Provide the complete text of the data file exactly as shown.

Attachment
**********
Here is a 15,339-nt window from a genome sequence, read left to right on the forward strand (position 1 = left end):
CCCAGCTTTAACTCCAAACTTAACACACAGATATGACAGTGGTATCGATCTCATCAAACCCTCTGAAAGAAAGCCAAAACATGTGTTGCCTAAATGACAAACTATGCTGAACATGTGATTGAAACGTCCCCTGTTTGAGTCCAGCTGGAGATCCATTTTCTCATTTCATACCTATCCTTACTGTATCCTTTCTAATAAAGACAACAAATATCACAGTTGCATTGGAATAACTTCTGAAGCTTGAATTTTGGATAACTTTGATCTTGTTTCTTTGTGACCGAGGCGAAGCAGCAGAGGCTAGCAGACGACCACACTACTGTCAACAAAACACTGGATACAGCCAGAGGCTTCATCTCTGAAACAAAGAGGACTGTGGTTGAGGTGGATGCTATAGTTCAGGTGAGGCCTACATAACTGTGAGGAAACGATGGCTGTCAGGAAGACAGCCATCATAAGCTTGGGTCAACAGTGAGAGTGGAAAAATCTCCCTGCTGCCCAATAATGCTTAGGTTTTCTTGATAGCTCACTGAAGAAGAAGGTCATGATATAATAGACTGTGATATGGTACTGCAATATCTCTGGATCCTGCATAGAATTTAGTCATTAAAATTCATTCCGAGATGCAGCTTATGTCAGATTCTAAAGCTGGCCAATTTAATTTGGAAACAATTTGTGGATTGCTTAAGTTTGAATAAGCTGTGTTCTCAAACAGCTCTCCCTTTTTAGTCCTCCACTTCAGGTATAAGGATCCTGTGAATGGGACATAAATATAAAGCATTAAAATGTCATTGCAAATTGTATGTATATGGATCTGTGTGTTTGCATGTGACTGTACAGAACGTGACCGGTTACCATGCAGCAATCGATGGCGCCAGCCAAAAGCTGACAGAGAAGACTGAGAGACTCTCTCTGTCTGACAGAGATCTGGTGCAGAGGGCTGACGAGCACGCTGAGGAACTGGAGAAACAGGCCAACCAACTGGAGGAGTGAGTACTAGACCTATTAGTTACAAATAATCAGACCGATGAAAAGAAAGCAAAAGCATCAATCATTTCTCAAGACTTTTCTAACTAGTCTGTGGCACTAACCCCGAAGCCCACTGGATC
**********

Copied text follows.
Here is a 15,339-nt window from a genome sequence, read left to right on the forward strand (position 1 = left end):
CCCAGCTTTAACTCCAAACTTAACACACAGATATGACAGTGGTATCGATCTCATCAAACCCTCTGAAAGAAAGCCAAAACATGTGTTGCCTAAATGACAAACTATGCTGAACATGTGATTGAAACGTCCCCTGTTTGAGTCCAGCTGGAGATCCATTTTCTCATTTCATACCTATCCTTACTGTATCCTTTCTAATAAAGACAACAAATATCACAGTTGCATTGGAATAACTTCTGAAGCTTGAATTTTGGATAACTTTGATCTTGTTTCTTTGTGACCGAGGCGAAGCAGCAGAGGCTAGCAGACGACCACACTACTGTCAACAAAACACTGGATACAGCCAGAGGCTTCATCTCTGAAACAAAGAGGACTGTGGTTGAGGTGGATGCTATAGTTCAGGTGAGGCCTACATAACTGTGAGGAAACGATGGCTGTCAGGAAGACAGCCATCATAAGCTTGGGTCAACAGTGAGAGTGGAAAAATCTCCCTGCTGCCCAATAATGCTTAGGTTTTCTTGATAGCTCACTGAAGAAGAAGGTCATGATATAATAGACTGTGATATGGTACTGCAATATCTCTGGATCCTGCATAGAATTTAGTCATTAAAATTCATTCCGAGATGCAGCTTATGTCAGATTCTAAAGCTGGCCAATTTAATTTGGAAACAATTTGTGGATTGCTTAAGTTTGAATAAGCTGTGTTCTCAAACAGCTCTCCCTTTTTAGTCCTCCACTTCAGGTATAAGGATCCTGTGAATGGGACATAAATATAAAGCATTAAAATGTCATTGCAAATTGTATGTATATGGATCTGTGTGTTTGCATGTGACTGTACAGAACGTGACCGGTTACCATGCAGCAATCGATGGCGCCAGCCAAAAGCTGACAGAGAAGACTGAGAGACTCTCTCTGTCTGACAGAGATCTGGTGCAGAGGGCTGACGAGCACGCTGAGGAACTGGAGAAACAGGCCAACCAACTGGAGGAGTGAGTACTAGACCTATTAGTTACAAATAATCAGACCGATGAAAAGAAAGCAAAAGCATCAATCATTTCTCAAGACTTTTCTAACTAGTCTGTGGCACTAACCCCGAAGCCCACTGGATC